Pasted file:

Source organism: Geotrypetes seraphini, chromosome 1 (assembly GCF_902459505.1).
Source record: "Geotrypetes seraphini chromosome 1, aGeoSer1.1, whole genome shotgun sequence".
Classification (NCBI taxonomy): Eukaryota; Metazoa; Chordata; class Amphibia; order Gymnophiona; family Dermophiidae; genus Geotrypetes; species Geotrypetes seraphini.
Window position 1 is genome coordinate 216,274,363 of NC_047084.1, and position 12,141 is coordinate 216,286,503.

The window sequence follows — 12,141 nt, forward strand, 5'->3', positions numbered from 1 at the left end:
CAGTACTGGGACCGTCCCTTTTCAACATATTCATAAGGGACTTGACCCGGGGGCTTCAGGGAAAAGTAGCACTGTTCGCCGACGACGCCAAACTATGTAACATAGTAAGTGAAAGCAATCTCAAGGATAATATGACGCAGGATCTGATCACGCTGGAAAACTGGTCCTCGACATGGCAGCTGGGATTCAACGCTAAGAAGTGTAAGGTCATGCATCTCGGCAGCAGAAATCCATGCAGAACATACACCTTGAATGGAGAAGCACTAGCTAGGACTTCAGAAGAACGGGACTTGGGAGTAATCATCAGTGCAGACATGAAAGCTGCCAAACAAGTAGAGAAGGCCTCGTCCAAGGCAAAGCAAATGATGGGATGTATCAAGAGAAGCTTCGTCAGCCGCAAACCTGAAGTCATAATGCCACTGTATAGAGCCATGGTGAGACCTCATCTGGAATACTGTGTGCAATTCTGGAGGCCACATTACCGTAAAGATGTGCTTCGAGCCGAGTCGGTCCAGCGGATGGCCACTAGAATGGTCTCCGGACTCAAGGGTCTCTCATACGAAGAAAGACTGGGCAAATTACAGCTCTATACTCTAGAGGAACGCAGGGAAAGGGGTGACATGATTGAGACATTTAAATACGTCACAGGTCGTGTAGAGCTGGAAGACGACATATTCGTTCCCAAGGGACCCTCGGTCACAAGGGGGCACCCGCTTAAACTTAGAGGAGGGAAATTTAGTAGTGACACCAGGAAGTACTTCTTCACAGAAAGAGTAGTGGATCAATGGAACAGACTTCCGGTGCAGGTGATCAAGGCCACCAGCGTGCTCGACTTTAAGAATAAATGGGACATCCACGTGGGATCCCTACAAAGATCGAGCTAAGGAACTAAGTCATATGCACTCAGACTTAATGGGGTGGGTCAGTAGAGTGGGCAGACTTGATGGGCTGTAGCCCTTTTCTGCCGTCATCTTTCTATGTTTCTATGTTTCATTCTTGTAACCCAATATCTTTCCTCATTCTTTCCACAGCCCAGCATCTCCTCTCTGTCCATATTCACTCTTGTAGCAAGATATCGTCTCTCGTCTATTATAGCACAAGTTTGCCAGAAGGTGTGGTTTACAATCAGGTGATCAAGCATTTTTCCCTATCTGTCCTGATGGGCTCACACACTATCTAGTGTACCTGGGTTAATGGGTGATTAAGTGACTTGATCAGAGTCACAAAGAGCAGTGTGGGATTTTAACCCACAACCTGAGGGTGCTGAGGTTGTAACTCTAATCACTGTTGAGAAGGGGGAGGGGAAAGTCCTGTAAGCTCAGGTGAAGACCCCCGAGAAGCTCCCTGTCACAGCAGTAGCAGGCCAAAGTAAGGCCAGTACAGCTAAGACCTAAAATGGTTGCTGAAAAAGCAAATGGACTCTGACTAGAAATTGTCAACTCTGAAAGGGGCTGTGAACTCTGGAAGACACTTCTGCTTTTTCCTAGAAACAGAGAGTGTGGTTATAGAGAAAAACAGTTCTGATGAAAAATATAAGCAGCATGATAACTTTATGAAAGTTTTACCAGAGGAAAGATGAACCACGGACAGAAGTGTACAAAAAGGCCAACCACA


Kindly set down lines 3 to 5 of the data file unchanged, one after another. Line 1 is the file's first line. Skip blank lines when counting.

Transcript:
Classification (NCBI taxonomy): Eukaryota; Metazoa; Chordata; class Amphibia; order Gymnophiona; family Dermophiidae; genus Geotrypetes; species Geotrypetes seraphini.
Window position 1 is genome coordinate 216,274,363 of NC_047084.1, and position 12,141 is coordinate 216,286,503.

The window sequence follows — 12,141 nt, forward strand, 5'->3', positions numbered from 1 at the left end: